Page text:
Have You Been Asked If You're Babysitting Your Own Children?


Gingerbread, a platform that provides advice and support for single parents, has highlighted 20 things not to say to a single parent. Single parents will unfortunately have heard many of these things before, but for the rest of us, we have compiled a brief summary.It's important to be mindful when speaking to any parent

What's The Worst You've Heard?

When you separate from a partner, coping with comments aimed towards you as a parent can be a trying ordeal. People will speculate about what caused the split, but your main concern will be the children.

Approximately 1 in 4 families is a single parent family in the UK, and around 9% of parents equally share the care of their children. Comments such as, "You have to be both mum and dad…" to which a parent often replies, "Nope, just their dad" aren't very helpful when dealing with child contact issues. Just because you've split, it doesn’t mean you can't play an active role in your child's life with the co-operation of the other parent.

Carol Chrisfield, Solicitor at Simpson Millar LLP specialising in resolving children issues comments, "it is important that despite a separation, parents still try to work together to co-parent effectively." When going through child contact problems "it is not always easy for either parent to hear this advice, particularly very soon after the separation".

Part-Time Parents

In most cases, parents will try to stay together for the sake of the children and separated parents will have to endure comments like, "I can't believe you didn't try to work it out for the sake of your son".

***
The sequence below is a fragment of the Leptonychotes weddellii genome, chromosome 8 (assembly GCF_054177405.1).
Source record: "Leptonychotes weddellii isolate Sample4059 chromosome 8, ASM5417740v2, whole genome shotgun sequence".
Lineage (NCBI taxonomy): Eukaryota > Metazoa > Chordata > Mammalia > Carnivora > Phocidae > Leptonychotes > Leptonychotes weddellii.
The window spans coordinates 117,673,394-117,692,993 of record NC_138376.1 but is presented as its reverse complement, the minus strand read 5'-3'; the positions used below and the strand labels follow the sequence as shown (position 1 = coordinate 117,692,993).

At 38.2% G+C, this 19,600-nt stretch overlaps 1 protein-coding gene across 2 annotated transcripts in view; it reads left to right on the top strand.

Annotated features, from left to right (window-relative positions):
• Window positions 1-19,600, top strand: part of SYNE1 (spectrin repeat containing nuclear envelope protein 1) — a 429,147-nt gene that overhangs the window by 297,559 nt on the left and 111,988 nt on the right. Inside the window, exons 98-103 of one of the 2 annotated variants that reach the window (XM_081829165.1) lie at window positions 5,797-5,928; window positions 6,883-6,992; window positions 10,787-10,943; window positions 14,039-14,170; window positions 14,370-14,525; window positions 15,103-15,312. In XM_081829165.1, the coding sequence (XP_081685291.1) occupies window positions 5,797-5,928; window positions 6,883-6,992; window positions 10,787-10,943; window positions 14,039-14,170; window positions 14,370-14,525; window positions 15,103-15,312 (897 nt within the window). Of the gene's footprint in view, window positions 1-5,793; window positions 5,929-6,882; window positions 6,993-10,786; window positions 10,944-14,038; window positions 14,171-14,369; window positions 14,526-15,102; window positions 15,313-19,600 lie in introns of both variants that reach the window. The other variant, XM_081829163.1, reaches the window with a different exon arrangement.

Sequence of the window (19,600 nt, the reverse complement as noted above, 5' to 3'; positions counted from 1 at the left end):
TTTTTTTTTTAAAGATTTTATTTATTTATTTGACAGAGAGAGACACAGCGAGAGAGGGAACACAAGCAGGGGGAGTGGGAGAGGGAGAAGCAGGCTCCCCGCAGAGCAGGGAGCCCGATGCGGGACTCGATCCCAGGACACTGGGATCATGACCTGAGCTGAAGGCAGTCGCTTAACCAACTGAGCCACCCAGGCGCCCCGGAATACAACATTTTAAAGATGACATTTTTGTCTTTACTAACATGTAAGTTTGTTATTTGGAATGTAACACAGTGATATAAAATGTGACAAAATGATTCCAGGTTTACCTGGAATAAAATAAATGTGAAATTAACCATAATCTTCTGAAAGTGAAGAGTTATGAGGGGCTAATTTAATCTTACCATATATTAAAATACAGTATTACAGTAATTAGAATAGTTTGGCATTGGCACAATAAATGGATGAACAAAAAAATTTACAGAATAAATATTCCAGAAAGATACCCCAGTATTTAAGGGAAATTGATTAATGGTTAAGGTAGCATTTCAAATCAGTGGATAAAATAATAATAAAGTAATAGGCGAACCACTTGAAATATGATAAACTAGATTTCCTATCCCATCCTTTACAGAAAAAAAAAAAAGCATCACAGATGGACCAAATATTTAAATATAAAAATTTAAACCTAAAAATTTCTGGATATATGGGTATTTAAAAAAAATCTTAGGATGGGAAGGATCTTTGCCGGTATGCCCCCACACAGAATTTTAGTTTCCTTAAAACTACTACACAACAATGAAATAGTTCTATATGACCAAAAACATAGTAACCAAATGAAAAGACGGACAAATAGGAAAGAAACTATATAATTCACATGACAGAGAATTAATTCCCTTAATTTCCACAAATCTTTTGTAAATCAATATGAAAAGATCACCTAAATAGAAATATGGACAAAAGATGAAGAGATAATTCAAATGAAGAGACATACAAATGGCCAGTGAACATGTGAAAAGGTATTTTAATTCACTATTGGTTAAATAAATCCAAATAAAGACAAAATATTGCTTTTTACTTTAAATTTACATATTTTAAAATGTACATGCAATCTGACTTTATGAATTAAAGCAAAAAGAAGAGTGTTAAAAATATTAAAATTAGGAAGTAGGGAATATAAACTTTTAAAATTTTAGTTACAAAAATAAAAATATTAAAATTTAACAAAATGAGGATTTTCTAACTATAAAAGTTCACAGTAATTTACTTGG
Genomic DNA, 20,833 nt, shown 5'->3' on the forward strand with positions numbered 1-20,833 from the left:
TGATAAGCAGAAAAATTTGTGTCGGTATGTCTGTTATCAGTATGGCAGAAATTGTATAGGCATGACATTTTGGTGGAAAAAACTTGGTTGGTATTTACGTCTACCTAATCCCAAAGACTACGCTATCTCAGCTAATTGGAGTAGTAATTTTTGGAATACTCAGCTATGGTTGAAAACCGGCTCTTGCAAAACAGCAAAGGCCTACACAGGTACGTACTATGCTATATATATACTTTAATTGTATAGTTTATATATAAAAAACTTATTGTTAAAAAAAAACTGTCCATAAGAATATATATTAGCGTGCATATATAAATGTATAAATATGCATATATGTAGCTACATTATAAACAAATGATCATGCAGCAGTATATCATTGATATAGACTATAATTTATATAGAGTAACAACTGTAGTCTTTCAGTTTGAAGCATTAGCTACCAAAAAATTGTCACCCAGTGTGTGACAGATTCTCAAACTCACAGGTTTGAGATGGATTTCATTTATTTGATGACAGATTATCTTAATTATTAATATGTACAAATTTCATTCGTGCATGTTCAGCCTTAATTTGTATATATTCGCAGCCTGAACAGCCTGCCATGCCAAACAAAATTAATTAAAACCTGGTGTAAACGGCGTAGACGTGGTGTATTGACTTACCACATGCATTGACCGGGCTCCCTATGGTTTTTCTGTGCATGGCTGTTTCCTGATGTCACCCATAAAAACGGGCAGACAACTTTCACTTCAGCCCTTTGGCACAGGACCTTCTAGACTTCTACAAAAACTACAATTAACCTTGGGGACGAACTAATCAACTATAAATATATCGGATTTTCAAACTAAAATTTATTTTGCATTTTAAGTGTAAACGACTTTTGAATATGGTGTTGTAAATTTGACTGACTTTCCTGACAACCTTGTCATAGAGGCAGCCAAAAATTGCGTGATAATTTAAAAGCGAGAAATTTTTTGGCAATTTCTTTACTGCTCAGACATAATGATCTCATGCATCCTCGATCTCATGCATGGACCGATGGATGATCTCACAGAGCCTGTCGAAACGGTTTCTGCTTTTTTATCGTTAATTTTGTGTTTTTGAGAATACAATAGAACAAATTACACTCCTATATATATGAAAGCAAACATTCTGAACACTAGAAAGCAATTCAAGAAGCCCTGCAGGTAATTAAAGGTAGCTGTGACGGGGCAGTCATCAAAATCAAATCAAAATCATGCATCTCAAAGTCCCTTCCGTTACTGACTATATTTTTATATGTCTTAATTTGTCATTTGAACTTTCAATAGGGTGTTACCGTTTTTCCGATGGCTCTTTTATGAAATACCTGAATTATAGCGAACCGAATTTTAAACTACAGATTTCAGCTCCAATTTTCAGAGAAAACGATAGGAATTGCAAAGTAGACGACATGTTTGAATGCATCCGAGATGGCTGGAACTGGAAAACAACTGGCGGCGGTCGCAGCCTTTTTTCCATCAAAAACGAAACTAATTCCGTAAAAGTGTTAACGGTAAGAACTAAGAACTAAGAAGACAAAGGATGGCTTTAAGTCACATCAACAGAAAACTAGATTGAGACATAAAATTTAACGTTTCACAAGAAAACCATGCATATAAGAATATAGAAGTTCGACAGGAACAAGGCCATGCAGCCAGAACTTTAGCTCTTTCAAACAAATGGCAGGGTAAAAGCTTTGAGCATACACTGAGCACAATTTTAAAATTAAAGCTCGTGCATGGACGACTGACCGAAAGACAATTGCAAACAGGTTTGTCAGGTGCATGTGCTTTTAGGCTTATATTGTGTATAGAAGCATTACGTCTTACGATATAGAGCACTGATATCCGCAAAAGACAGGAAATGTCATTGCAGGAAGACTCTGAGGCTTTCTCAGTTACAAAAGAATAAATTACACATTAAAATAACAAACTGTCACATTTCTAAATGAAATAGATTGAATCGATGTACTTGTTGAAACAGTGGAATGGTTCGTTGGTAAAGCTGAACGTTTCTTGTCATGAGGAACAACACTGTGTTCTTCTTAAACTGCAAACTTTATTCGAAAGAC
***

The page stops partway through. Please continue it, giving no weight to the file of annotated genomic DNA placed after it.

People don't just give up on a relationship overnight, and when children are involved even more thought will go into the process. Moving on from this, contact for a time that's suitable for the child and the parent can be the balancing act that is most difficult for parents.

Some comments that caught our eye included "people assume I'm a 'Saturday' dad" and "It's good your ex babysits so you can go out." The second comment is the one that Carol has found parents hate the most. Being called a "babysitter" for their own children for the other parent insinuates that they're part-time parents and don't put in as much effort as the other parent. These can be damaging comments, especially if coming from the other parent and can set back any child contact talks that are in progress.

It's important to be very careful when speaking to any parent – whether separated or not.

Carol continues, "It's a tough job and parents don't always feel that their hard work is recognised." The strength that each parent has in the relationship with their child is very important. It may not be practical for you to be there all the time but having the child's best interests at heart and starting from a point of recognition that each parent has their role to play should help arranging when negotiating possible contact.

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